100,000 Genomes Project


King’s is one of a select group of hospitals taking part in the national 100,000 Genomes Project. This involves collecting blood samples from certain patients and their relatives, to increase our understanding of certain cancers and rare diseases. We want as many King’s patients as possible to donate blood, to help us improve patient care through research.

A genome is the code in our DNA. It contains the information for about 20,000 genes. We all inherit a copy of the genome from each parent and it contains the information needed to make every part of the body. The small differences in genomes are what make us unique.

The 100,000 Genomes Project is being carried out on a scale not seen before anywhere else in the world. It aims to decode 100,000 human genomes in order to create a new genomic medicine service in the NHS, enhance our understanding of diseases and potentially change the way we treat patients.

Researchers are also studying how best to use genomics in healthcare and how best to interpret the data to help patients. The causes, diagnosis and treatment of disease are also being investigated. In some cases it might be possible to give patients a diagnosis where they didn’t have one before, and in the future, they may be offered more effective treatments.

Who can take part?

Patients with certain rare diseases, their close relatives, and patients with cancer are invited to take part. Visit the Genomics England website to check which rare diseases are included in the project.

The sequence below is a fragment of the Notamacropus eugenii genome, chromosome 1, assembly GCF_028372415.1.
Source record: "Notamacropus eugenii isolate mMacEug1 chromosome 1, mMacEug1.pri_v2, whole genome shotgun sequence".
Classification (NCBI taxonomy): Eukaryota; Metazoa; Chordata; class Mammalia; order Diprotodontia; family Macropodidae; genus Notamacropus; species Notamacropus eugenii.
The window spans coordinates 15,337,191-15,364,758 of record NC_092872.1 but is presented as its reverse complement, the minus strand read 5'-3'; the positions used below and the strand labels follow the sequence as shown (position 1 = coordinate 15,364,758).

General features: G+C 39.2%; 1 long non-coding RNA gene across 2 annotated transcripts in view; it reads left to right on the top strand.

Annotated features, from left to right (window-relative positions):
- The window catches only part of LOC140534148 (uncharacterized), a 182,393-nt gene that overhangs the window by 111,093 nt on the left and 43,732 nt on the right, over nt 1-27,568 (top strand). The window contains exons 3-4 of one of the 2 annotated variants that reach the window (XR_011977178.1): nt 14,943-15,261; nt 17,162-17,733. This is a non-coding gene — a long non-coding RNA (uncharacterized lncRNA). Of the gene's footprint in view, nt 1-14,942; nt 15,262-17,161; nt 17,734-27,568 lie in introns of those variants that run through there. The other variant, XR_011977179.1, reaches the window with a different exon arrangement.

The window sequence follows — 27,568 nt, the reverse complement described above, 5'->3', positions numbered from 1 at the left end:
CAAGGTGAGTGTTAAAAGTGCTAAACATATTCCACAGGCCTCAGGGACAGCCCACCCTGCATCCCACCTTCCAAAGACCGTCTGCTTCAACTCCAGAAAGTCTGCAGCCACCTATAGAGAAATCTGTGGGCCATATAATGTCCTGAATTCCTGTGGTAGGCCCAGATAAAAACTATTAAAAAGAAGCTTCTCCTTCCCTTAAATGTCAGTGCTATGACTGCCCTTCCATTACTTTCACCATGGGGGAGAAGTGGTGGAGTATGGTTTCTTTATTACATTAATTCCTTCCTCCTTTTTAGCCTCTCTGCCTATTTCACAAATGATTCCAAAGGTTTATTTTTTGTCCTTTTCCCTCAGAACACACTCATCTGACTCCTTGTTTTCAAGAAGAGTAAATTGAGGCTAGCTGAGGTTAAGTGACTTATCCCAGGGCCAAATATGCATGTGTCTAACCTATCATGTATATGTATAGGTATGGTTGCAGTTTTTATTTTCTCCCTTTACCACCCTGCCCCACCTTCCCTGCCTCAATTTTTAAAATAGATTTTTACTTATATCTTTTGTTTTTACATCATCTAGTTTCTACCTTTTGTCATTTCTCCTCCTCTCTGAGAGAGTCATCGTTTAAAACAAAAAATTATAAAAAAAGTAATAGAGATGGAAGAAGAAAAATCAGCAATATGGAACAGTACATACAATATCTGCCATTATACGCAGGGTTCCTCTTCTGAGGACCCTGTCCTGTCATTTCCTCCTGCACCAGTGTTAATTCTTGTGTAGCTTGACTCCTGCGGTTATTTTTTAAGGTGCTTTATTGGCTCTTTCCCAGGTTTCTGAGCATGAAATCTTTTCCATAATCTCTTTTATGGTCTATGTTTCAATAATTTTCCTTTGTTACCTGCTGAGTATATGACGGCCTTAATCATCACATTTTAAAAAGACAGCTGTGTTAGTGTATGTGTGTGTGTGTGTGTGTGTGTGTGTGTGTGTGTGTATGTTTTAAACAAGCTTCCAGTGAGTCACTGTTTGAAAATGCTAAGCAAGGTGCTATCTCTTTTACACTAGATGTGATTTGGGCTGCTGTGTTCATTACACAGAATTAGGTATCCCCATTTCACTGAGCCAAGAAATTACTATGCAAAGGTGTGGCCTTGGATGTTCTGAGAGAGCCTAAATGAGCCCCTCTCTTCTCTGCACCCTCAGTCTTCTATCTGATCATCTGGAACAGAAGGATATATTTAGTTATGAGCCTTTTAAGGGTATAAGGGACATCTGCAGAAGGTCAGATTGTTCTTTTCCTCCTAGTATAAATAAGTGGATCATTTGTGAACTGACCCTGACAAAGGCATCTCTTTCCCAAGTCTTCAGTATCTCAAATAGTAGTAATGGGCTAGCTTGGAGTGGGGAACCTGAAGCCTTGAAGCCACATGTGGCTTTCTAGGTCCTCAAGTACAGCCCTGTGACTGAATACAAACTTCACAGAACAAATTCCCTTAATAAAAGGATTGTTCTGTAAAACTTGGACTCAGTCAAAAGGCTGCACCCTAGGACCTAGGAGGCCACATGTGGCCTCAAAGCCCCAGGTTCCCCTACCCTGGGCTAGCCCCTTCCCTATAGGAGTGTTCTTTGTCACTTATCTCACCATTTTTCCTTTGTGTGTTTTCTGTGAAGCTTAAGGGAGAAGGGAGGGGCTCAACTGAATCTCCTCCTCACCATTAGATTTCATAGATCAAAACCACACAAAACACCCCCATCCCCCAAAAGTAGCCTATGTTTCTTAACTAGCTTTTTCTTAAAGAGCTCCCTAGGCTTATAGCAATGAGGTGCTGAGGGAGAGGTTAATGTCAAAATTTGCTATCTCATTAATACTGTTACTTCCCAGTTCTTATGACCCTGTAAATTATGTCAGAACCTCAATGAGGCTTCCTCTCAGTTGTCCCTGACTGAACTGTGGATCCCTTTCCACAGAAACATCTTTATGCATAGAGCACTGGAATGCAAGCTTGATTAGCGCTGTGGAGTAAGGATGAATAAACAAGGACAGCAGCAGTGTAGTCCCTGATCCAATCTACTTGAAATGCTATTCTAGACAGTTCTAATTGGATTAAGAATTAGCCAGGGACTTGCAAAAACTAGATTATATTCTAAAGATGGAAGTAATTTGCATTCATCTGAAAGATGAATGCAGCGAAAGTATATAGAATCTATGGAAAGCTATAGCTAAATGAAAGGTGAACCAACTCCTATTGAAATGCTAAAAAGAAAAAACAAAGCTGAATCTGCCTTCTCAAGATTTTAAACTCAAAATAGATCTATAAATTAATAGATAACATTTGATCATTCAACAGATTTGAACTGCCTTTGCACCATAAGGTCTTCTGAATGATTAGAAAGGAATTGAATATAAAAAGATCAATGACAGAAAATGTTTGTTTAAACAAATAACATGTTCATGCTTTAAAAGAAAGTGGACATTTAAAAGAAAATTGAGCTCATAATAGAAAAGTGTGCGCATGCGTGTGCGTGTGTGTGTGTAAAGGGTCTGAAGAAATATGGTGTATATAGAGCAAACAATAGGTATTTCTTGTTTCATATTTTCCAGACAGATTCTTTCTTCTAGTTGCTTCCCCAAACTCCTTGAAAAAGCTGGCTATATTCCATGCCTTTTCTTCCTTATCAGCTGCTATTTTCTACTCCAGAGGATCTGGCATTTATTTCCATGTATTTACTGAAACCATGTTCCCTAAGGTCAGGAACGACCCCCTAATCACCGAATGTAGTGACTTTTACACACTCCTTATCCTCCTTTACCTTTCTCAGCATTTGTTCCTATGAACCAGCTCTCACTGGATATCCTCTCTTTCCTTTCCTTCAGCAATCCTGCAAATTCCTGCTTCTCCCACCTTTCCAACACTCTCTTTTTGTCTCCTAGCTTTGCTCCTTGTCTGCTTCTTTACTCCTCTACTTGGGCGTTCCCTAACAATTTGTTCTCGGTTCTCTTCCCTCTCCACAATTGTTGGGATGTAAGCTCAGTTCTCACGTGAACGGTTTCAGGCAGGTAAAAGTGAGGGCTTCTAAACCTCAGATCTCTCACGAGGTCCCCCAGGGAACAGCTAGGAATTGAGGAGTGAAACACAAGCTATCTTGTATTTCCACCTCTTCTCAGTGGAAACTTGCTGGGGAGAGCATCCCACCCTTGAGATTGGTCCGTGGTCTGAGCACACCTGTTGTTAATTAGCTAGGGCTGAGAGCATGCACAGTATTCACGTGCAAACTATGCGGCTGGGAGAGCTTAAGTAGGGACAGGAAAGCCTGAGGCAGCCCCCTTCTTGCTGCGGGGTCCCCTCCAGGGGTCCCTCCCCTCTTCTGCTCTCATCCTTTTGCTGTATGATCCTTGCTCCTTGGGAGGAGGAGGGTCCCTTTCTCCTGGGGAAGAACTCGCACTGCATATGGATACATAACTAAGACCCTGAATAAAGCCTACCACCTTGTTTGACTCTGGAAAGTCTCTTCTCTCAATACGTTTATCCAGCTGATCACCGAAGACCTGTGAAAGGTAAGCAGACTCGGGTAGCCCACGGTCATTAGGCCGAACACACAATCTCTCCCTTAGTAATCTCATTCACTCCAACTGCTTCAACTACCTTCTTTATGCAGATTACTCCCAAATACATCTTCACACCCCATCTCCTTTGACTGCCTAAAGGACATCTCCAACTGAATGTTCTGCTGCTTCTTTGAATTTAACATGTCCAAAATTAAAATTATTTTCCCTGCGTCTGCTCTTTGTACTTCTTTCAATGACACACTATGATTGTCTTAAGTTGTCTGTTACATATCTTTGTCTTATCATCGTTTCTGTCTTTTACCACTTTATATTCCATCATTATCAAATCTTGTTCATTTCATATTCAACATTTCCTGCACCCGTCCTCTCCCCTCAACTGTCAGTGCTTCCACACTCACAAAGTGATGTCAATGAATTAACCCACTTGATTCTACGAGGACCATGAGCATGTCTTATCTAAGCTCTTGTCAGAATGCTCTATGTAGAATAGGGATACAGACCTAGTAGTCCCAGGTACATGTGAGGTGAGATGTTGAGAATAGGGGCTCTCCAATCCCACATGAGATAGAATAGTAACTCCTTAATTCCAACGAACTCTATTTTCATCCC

How can I take part at King’s?

If you are a King’s patient who is eligible and you want to find out more, please telephone 020 3299 5748 or email: kch-tr.100k@nhs.net

Your healthcare team will discuss with you what will happen and the risks and benefits of participating, and you will be given information to read about the project. You are free to decide if you want to take part or not, and you can withdraw from the project at any time.

If you agree, we will take a sample of blood, which will be processed and analysed. Cancer patients will also have a tumour sample taken.

All patients and their relatives who agree to take part in the project will be required to sign a consent form.

Want to know more?

King’s is part of the South London NHS Genomic Medicine Centre - one of 13 centres nationally taking part in the project.

The project is being delivered in partnership with Genomics England and NHS England. Further information can be found on the Genomics England website.